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Migrating Birds Link Ashland, Ore., and Guanajuato, Mexico

Ashland and Guanajuato, Mexico, have developed cultural and people-to-people ties since becoming sister cities 47 years ago.  For thousands of years before that, migratory birds from the Klamath-Siskiyou Bioregion have connected the two cities by spending their winters in Mexico’s Sierra Madre Oriental.

A Klamath Bird Observatory publication says, “Like the mountain habitats that surround them, these two cities are linked by the migratory birds … that breed during the summer in the forests that surround Ashland (and) can be seen in habitats around the city of Guanajuato during the winter.”

The observatory says both Ashland and Guanajuato depend on tourist and cultural attractions for economic stability; Ashland has the Oregon Shakespeare Festival and Guanajuato has its UNESCO World Heritage Site designation and International Cervantino Festival.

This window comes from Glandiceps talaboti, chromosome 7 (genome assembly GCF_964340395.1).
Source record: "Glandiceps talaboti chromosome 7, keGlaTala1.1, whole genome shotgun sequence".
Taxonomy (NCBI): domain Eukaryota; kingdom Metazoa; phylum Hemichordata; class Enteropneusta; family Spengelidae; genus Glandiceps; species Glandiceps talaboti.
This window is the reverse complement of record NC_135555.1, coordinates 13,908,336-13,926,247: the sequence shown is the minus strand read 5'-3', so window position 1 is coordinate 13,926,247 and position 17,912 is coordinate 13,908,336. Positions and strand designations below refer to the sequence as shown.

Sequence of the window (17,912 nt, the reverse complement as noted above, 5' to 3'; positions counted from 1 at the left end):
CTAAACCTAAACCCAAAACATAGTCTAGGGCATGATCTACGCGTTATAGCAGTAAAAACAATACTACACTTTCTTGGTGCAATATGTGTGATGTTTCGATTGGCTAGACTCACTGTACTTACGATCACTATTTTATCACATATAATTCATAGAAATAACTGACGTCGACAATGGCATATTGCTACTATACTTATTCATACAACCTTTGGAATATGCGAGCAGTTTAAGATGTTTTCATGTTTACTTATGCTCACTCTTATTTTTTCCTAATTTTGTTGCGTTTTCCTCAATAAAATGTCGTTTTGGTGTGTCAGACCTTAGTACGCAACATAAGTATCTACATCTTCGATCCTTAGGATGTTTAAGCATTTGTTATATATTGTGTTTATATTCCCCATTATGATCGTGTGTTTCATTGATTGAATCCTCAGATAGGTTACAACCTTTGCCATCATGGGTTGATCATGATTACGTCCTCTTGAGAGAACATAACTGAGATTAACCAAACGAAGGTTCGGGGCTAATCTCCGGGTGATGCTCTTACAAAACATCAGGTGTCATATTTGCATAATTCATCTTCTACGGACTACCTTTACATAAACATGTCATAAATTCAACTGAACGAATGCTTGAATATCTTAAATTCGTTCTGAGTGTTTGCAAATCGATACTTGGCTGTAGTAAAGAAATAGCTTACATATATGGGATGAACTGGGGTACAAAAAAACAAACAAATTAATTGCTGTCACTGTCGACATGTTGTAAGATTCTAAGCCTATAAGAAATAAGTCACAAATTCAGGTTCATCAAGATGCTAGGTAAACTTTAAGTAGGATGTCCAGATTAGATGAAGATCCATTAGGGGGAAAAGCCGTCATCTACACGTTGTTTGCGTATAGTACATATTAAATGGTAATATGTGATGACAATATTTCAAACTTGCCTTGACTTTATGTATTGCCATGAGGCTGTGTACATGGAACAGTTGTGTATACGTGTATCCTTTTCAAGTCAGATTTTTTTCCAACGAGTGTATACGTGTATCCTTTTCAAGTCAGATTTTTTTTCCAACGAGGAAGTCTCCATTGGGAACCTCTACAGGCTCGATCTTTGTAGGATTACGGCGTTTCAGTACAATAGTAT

The observatory says, “Like their shared birds, these communities also depend on the long-term ecological health of their two bioregions.”  Clearing the pine-oak and cloud forests in Western Mexico and unsustainable timber cutting and fire suppression in Ashland’s surrounding forests threaten the cities’ economies and bird survival.

The observatory warns that sustainable futures for the Sister Cities and the migratory birds will depend on mutual protection of the environment.

Source: Kilby, Annie T., and John D. Alexander. Shared Birds of Ashland and Guanajuato: Conservering our Natural and Cultural Heritage. Version 1.0 ed. Ashland, Ore.: Klamath Bird Observatory, 2012. 1-9. Print.

Kernan Turner is the Southern Oregon Historical Society’s volunteer editor and coordinator of the As It Was series broadcast daily by Jefferson Public Radio. A University of Oregon journalism graduate, Turner was a reporter for the Coos Bay World and managing editor of the Democrat-Herald in Albany before joining the Associated Press in Portland in 1967. Turner spent 35 years with the AP before retiring in Ashland.